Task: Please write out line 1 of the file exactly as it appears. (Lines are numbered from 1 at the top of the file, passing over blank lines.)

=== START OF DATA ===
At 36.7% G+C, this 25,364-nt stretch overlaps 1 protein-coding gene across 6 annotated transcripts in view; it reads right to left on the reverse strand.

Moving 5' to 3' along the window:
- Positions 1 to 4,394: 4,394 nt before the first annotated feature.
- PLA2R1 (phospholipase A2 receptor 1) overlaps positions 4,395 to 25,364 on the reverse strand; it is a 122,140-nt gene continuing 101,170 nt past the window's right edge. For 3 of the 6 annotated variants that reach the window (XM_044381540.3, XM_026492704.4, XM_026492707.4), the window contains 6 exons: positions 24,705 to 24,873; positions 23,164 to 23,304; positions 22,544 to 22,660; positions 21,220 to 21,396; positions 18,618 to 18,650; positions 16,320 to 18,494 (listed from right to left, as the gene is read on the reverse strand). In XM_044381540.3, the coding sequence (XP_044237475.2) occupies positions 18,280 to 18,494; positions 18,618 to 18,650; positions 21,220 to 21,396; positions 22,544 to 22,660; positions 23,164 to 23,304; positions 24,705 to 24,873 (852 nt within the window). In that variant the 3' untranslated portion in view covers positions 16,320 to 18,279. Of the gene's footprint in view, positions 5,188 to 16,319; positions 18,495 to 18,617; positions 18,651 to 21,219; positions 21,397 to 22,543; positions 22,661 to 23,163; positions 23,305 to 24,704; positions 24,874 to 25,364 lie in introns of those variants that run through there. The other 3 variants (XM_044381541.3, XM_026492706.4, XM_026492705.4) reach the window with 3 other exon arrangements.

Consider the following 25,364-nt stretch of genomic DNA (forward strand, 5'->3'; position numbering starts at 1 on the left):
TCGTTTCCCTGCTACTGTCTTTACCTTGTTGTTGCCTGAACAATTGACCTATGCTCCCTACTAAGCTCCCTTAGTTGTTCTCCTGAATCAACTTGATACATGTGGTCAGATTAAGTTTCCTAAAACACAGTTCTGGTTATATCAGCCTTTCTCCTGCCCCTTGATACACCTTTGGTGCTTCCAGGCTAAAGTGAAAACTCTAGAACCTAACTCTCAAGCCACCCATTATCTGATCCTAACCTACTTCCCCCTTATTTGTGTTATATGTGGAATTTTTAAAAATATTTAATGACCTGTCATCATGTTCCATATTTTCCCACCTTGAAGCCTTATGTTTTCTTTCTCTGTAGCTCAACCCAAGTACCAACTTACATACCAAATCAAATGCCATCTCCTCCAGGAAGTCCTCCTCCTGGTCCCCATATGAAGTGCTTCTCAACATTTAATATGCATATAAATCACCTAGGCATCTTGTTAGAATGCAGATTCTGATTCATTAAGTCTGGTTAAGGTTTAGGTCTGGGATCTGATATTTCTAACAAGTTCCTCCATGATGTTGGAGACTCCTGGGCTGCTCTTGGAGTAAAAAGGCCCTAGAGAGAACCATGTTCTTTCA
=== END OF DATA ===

At 36.7% G+C, this 25,364-nt stretch overlaps 1 protein-coding gene across 6 annotated transcripts in view; it reads right to left on the reverse strand.